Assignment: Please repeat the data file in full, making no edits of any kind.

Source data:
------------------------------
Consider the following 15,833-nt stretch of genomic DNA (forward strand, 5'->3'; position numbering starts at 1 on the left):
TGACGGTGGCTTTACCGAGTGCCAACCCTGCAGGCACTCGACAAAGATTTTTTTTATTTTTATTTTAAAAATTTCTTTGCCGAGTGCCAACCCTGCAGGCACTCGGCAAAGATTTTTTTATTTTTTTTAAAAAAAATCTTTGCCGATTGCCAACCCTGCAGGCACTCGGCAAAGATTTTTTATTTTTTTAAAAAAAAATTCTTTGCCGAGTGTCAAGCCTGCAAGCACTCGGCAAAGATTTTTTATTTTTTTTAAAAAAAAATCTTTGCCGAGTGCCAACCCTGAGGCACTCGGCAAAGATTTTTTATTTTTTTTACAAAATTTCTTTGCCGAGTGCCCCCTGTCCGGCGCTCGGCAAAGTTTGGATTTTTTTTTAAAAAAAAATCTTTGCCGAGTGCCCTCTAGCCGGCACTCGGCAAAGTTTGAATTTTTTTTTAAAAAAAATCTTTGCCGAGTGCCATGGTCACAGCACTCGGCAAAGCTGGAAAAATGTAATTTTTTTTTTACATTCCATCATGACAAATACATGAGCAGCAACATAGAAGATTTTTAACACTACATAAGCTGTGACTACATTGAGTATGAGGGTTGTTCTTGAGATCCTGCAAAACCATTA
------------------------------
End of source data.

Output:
Consider the following 15,833-nt stretch of genomic DNA (forward strand, 5'->3'; position numbering starts at 1 on the left):
TGACGGTGGCTTTACCGAGTGCCAACCCTGCAGGCACTCGACAAAGATTTTTTTTATTTTTATTTTAAAAATTTCTTTGCCGAGTGCCAACCCTGCAGGCACTCGGCAAAGATTTTTTTATTTTTTTTAAAAAAAATCTTTGCCGATTGCCAACCCTGCAGGCACTCGGCAAAGATTTTTTATTTTTTTAAAAAAAAATTCTTTGCCGAGTGTCAAGCCTGCAAGCACTCGGCAAAGATTTTTTATTTTTTTTAAAAAAAAATCTTTGCCGAGTGCCAACCCTGAGGCACTCGGCAAAGATTTTTTATTTTTTTTACAAAATTTCTTTGCCGAGTGCCCCCTGTCCGGCGCTCGGCAAAGTTTGGATTTTTTTTTAAAAAAAAATCTTTGCCGAGTGCCCTCTAGCCGGCACTCGGCAAAGTTTGAATTTTTTTTTAAAAAAAATCTTTGCCGAGTGCCATGGTCACAGCACTCGGCAAAGCTGGAAAAATGTAATTTTTTTTTTACATTCCATCATGACAAATACATGAGCAGCAACATAGAAGATTTTTAACACTACATAAGCTGTGACTACATTGAGTATGAGGGTTGTTCTTGAGATCCTGCAAAACCATTA